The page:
Near Jim Corbett, forest dept uses JCB to move it, tiger ends up dead

Neither Kahkashan Naseem, divisional forest officer, Terai West, nor D S Khati, chief wildlife warden, Uttarakhand was available for comment.

Written by Jay Mazoomdaar | New Delhi | Updated: March 19, 2017 11:45 am
uttarakhand, jim corbett, uttarakhand news, jim corbett national park, jim corbett tiger, india news Pinned down by earthmover, drugged tiger got injured. Express

A tiger pinned down by an earthmover, after it was possibly overdosed during attempts at tranquillisation in the forests adjacent to the Corbett tiger reserve, died soon after it was captured. On Thursday morning, a group of migrant labourers working at a stone quarry on the Dabka river went inside the forests of Belpadav range in the Terai West Forest Division where they chanced upon the male tiger. The big cat attacked Bhagwati Devi, 33, and her father-in-law Lakhpat who tried to help her. Both of them died on the spot. The Dabka and Kosi rivers are heavily mined, mostly illegally, for stone which puts enormous pressure on the natural ecosystems and the wildlife habitat in and around Corbett tiger reserve.

According to local forest sources, the quarrying lobby put pressure on the forest officials to immediately remove the tiger as the panic-stricken migrant labourers threatened to abandon work and flee. The forest personnel swung into action with tranquillising guns and used an earthmover from a local quarry to pin down the tiger even before the drugs took effect. The big cat was injured in the process and died while being transported to the Nainital zoo the same day.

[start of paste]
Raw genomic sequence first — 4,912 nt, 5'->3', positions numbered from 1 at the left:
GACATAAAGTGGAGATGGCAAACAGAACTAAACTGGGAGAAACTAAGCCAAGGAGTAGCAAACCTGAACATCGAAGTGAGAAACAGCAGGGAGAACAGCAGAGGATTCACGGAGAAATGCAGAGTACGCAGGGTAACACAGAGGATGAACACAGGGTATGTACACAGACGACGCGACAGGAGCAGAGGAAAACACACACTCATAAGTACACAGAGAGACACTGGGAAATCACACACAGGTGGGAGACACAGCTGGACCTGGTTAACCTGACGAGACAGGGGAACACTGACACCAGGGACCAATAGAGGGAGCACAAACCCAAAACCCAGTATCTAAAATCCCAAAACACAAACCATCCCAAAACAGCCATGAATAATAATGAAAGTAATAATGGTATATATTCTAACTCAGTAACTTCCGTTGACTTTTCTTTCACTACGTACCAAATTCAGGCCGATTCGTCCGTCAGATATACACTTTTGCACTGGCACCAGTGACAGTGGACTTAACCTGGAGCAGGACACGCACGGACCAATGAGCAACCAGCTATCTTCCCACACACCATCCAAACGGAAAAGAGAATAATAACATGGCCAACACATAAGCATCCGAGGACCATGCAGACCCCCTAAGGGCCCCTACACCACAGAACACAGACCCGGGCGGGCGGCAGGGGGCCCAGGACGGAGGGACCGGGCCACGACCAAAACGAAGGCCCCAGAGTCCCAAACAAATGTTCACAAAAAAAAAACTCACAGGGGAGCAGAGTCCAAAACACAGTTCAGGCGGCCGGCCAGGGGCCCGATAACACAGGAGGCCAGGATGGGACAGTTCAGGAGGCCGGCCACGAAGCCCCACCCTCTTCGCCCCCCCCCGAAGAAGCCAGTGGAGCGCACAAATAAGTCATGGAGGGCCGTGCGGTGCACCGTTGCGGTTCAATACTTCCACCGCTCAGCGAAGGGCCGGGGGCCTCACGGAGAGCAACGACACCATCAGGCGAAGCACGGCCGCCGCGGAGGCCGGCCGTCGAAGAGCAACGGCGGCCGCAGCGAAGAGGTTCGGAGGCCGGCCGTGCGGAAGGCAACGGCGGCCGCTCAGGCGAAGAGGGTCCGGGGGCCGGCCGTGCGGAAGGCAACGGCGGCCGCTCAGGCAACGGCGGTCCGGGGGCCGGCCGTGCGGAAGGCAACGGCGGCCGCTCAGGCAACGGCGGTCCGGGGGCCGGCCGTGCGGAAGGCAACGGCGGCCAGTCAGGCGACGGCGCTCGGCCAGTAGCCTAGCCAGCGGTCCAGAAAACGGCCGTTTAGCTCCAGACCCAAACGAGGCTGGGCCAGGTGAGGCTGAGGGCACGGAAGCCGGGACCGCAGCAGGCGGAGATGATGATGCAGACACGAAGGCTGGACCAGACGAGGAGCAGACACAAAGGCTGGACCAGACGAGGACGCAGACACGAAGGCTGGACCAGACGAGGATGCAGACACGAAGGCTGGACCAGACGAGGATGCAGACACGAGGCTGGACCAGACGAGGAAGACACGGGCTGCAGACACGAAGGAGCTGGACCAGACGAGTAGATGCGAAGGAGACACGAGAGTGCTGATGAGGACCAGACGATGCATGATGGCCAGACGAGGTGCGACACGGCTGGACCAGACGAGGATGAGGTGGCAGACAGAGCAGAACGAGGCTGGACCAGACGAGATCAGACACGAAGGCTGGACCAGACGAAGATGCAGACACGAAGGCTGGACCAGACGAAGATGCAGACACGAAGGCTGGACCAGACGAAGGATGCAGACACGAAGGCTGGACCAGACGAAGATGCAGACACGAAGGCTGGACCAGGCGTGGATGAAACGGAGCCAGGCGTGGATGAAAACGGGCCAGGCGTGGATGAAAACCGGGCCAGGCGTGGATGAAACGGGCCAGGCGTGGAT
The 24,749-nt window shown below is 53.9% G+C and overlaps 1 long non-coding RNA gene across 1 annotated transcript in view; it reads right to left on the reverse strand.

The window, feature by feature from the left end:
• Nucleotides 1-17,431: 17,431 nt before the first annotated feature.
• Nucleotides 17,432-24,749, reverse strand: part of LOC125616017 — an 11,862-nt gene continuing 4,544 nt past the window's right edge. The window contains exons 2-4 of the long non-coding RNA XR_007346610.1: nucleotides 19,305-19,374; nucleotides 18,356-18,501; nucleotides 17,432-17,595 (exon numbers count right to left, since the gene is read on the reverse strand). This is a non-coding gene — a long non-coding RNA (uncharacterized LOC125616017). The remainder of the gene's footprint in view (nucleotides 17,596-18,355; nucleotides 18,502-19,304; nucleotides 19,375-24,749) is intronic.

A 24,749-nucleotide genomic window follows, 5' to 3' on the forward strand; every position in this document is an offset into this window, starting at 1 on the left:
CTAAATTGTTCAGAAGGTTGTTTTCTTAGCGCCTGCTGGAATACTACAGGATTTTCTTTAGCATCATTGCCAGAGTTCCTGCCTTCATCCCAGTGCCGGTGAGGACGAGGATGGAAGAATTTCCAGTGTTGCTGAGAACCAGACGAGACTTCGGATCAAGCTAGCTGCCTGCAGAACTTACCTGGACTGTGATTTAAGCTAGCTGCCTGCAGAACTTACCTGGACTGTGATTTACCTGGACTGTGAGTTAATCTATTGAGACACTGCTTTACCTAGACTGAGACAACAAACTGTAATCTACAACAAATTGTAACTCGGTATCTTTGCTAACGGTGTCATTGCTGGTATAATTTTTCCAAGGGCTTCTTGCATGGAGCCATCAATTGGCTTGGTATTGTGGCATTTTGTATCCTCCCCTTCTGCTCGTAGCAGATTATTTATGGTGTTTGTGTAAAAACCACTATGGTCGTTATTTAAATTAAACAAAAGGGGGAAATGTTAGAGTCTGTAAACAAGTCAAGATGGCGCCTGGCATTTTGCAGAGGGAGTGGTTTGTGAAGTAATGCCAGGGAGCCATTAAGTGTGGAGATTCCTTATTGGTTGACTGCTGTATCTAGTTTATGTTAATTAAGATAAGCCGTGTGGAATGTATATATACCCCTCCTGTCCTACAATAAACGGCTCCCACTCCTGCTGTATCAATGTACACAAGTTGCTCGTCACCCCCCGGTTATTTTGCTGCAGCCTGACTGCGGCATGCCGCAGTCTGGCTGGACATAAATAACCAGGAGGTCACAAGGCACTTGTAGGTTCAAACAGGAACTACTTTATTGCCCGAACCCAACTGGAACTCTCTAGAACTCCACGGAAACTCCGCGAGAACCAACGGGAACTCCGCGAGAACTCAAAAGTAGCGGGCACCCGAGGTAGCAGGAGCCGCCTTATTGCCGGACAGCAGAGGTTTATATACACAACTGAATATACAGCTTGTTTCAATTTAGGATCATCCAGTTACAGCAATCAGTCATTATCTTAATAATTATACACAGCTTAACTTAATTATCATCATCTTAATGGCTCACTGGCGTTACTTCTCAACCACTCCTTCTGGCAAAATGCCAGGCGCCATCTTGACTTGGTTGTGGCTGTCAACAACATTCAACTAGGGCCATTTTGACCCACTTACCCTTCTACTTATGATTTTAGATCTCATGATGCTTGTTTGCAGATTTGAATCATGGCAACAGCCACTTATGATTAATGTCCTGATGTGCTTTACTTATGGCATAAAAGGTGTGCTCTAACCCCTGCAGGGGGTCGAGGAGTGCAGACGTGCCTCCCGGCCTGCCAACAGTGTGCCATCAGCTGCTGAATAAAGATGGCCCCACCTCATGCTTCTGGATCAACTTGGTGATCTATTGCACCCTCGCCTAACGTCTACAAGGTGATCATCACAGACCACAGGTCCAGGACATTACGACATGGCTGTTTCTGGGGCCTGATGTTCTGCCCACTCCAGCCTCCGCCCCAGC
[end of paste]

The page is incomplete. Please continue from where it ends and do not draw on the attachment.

“The animal was probably overdosed. Perhaps they tried to sedate it twice as it did not go down immediately. The tiger also suffered spinal injuries, possibly from the JCB. It is difficult to tell if it died due to overdosing or injuries or both,” said one of the medical staff associated with the forest department on condition of anonymity.

Neither Kahkashan Naseem, divisional forest officer, Terai West, nor D S Khati, chief wildlife warden, Uttarakhand was available for comment.

Debabrata Swain, member secretary, National Tiger Conservation Authority, said that an expert fact-finding team would be formed and sent to Ramnagar on Monday. “We will find out why the Standard Operating Procedure was not followed. There is always pressure in a situation of conflict but we cannot use an earthmover to catch a tiger,” he told The Sunday Express.

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